Changing the world with passion for dance

By: Albana Rama    April 14, 2014

The art of dance brings joy and connects people on daily basis through its rhythmic movements and expressions. Ardena Gojani, Kosovo’s own dancing queen, is enthusiastic to change the world through her passion for dance. She has now also taught and studied dance in several countries as well as runs her own successful studio, Argo dance & fitness in Norway.

This inspiring story of the talented dancer takes us back to 1999 when she immigrated to the United States, with hopes to live the American dream. While she was a student in high school, Ardena started working as an active volunteer for the International Book Project (IBP), a non-profit organization. “I raised over $100,000 dollars to ship over 15,000 books to Pristina, 5,000 to Gjakova and thousands more to Albania and Macedonia” states the talented dancer.

The ambitious Kosovar dancer continued her education in college but never stopped dancing. Ardena balanced her studies with her passion for dance. She received her bachelor degree in Leadership Development and Psychology at the University of Kentucky. At the same time she was dancing professionally at Arthur Murray, a prestigious ballroom school in Kentucky. Ardena then decided to further explore the art of dance as well as her dance abilities and thus attended the Healing Arts Academy School, where she received the National Academy of Sports Medicine diploma.

Ardena told Kosovo Diaspora that: “I began ballroom dancing at the age of six for Art Design (Jeton Vorfri) in Gjakova and have never stopped”

Ardena got married and moved to Norway where her husband lives. In Norway, she started her master’s degree at the University of Life and Science in International Development. Ardena also started teaching dancing in two different universities and dance clubs. In the summer of 2013 the talented dancer went abroad to study in Tanzania. The time in Tanzania was an eye opening experience for Ardena as she realized that she was meant to change the world through dance. Upon her return to Norway she decided to open her own studio, Argo Dance & Fitness were she put all her energy and love into training and teaching dance.

Ardena says: “Every country I lived in, worked or studied, I used dancing as a way to integrate myself in a new society. I danced salsa when I lived in Costa Rica, traditional Georgian dancing in the Republic of Georgia, swing in Norway and African tribal dancing in Tanzania. I have always believed that dancing is a basic human need and we should all have the opportunity to do it. When we dance no matter the age, gender, ethnicity, and religion, we all smile and feel joy through the common universal language of the art of body movement”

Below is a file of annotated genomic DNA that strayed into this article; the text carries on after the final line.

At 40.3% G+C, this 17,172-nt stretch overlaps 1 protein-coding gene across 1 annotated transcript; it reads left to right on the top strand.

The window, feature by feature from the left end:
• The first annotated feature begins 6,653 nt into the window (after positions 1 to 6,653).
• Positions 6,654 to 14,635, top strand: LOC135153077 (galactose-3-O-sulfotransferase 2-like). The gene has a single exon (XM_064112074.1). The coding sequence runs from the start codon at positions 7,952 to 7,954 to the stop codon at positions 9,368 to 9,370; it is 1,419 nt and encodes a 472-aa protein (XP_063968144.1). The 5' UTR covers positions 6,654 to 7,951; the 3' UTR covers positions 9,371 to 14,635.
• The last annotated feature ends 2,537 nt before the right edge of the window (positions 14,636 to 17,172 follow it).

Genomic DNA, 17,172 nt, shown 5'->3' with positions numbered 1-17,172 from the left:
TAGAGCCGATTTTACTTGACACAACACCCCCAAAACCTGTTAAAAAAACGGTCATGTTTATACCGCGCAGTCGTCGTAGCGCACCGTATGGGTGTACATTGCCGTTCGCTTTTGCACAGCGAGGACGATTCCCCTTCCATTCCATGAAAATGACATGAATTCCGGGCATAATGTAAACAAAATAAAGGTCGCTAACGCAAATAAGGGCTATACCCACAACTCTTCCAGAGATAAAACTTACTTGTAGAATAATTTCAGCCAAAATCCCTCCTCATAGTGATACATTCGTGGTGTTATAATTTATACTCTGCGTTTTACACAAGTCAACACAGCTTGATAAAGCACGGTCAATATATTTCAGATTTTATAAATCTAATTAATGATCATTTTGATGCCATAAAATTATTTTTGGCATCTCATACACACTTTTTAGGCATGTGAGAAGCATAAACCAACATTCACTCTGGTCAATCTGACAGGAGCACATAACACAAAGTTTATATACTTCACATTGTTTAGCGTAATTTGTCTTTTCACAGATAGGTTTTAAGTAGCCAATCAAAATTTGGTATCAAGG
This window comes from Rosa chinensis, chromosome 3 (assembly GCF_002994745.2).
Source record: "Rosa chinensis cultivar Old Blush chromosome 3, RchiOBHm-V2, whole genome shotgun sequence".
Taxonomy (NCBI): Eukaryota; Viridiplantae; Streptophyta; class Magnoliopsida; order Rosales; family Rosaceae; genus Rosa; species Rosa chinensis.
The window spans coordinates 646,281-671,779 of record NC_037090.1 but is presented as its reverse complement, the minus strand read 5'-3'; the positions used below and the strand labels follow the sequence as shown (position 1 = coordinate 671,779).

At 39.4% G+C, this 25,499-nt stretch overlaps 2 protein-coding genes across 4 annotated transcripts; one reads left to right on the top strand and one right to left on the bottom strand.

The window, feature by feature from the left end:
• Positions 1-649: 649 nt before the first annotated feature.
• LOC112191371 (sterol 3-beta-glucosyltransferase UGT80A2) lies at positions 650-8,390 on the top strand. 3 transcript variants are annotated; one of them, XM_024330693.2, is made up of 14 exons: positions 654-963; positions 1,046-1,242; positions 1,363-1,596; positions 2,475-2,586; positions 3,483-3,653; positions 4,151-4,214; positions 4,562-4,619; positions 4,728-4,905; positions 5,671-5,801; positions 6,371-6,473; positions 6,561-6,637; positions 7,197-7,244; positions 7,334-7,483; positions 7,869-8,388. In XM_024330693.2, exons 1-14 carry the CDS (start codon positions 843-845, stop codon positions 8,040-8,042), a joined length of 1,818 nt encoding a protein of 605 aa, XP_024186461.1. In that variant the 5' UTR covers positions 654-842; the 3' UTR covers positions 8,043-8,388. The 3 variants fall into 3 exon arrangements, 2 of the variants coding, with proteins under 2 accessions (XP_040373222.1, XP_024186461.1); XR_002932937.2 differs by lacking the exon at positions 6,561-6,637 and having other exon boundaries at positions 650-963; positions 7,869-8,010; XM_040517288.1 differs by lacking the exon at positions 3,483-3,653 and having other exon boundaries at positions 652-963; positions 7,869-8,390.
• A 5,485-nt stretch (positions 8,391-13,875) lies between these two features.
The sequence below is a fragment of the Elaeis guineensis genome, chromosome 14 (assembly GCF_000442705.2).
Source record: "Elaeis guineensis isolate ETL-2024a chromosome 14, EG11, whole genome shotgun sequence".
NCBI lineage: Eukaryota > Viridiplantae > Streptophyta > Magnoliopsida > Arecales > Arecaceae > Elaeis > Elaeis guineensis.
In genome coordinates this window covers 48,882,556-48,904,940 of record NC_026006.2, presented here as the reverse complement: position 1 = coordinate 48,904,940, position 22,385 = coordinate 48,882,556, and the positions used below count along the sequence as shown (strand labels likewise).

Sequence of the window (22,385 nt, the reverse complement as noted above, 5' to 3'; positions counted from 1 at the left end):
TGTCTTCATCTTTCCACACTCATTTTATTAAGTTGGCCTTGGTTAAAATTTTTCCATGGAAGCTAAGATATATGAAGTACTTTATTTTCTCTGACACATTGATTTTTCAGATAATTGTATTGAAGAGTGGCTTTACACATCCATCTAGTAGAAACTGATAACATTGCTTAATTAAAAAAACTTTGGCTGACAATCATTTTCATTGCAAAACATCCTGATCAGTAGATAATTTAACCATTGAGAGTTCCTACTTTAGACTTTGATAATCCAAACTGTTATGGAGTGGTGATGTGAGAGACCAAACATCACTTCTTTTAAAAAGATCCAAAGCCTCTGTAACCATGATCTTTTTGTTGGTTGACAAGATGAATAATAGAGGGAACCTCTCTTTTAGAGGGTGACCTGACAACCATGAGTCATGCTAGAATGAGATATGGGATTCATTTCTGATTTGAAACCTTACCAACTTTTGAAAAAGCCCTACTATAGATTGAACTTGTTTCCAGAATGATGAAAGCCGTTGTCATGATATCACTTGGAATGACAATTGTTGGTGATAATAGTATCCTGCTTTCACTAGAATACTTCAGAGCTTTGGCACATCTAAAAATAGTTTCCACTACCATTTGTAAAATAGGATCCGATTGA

Today Ardena has several ideas and projects she wants to accomplish. She is currently organizing an action research project in Norway in order to teach partner dancing to immigrants along with the Norwegian citizens. This project will raise awareness on how the art of dance can change perceptions in terms of integration into a new culture says Ardena in the interview. The experience of her journey has proved her the positive effects of partner dancing, such as communication skills, confidence, social skills and teamwork abilities. This has led to the idea of opening her own non-profit organization where she wants to implement programs for partner dancing on an international. Ardena indicates that “Partner dancing does not only help improve the aforementioned skills but also helps break the social barriers and gender inequalities worldwide”.

When asked about how she sees the art and culture scene in Kosovo, Ardena says that: “Kosovo´s art and culture scene has proceeded forward quickly and in a positive way. As far as the dance scene, there are many who have begun their own dance schools and have weekly dance socials out in pubs in Prishtina, however this is mostly young singles. While partner dancing is growing, specifically salsa and bachata, it is not common to see women or men in relationships dance with others outside of the relationship, In fact many who began dancing for Art Design or other partner dance schools in Kosovo, by the time women and men find stabilized relationship’s they often quite dancing. However, with generations to come this mentality will change and partner dancing will become a success for the future of Kosovo. “

The Kosovar dancer expresses the importance of maintaining the traditional dances in Kosovo, while expanding and exploring other different cultures of dancing. Ardena believes that schools should make it mandatory to learn the traditional dances from an early age and from there she hopes that they also start implementing partner dances such as tango or swing, among many other genres.

“The joy of communicating through the common language of movement is powerful and it will help unite us like no other activity, therefore I encourage all to dance and let it be the therapy for your mind, body and soul“

Albana Rama

Albana Rama is one of the writers at Kosovo Diaspora and just finished her studies in Media and Communication at the University of Södertörn in Stockholm. During the spring 2013 Albana did her internship at Radio Television of Kosovo and UNDP Kosovo.

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